Author: Sophia Danison, Intern at BNID
“Robert Kagan, Friedman Senior Fellow with the Project on International Order and Strategy at Brookings, spoke last Thursday about his new book, The Jungle Grows Back: America and our Imperiled World. Hosted by WorldBoston, a nonprofit organization and World Affairs Council dedicated to engagement on international affairs, the intimate gathering took place on the 25th floor of the Prudential Center, situated amid gorgeous views of the Boston cityscape. Kagan’s talk was yet another installment of Chat & Chowder, an ongoing book talk series featuring topics ranging from international affairs to current events. Attendees were treated to an assortment of delicious Boston chowders as well as other beverages and refreshments. Prior to the talk, WorldBoston members and guests were able to mingle, getting to know one another as development and policy professionals and world affairs aficionados alike. Once his talk began, Kagan received everyone’s rapt attention, and for the rest of the evening conversations tuned in to debates of American foreign policy.
“We’re having a great debate without actually discussing anything,” Kagan remarked, lamenting the state of current American politics. To this degree he noted some rare similarities between Trump and Obama’s domestic nation-building efforts, citing a gradual American withdrawal from being a major participant in world affairs. A “fragile” Liberal World Order is contingent on sincere American participation, as we are one of its founders and, in a sense, guarantors of the system’s wellbeing. During his talk, Kagan argued that the “America First” policy of protectionism in exchange for domestic wealth blatantly defies the other members of a world order based on free trade and mutual prosperity. To that end, he gave an impassioned appeal for foreign policy leaders to take into account historical episodes of isolationism as harbingers of chaos and disorder. According to Kagan, if America does commit to upholding the international system it helped to create, and instead retracts into isolationism, the system is bound to collapse.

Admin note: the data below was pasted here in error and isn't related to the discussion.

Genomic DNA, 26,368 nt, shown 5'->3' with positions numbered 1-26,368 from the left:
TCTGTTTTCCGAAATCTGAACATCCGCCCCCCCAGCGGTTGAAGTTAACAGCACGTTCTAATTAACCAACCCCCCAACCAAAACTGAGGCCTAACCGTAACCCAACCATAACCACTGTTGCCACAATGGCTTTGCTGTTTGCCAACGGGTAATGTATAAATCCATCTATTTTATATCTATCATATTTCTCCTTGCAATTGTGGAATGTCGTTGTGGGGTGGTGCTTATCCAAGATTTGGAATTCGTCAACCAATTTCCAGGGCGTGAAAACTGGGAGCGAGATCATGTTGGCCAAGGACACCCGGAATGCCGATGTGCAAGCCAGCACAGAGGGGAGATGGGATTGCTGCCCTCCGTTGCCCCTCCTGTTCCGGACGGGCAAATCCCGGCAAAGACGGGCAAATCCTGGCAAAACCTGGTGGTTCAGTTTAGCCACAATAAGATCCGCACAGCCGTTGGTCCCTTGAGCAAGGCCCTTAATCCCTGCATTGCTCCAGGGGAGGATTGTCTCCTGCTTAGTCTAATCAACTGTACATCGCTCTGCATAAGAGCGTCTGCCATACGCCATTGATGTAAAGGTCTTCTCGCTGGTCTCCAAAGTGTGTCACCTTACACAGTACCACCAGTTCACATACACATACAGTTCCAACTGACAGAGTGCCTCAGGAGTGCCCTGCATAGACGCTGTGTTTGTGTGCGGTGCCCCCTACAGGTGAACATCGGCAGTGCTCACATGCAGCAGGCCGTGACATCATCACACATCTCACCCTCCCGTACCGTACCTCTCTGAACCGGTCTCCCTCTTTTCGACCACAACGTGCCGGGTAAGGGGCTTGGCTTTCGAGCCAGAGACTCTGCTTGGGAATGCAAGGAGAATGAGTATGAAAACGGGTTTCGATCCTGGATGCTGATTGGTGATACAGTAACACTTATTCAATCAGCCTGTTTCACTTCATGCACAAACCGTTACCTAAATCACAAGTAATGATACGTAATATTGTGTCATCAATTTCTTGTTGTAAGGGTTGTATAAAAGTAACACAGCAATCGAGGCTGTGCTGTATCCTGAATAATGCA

Kagan did leave us with a bright note by the end of his talk. On the overall resilience of our current system he remarked, “Even Donald Trump couldn’t wreck this easily.” He offered a few suggestions to reform policy, and put faith into the liberalist system as able to endure what inevitable challenges to its stability may come.
To get Kagan’s full perspective, check out his new book here.”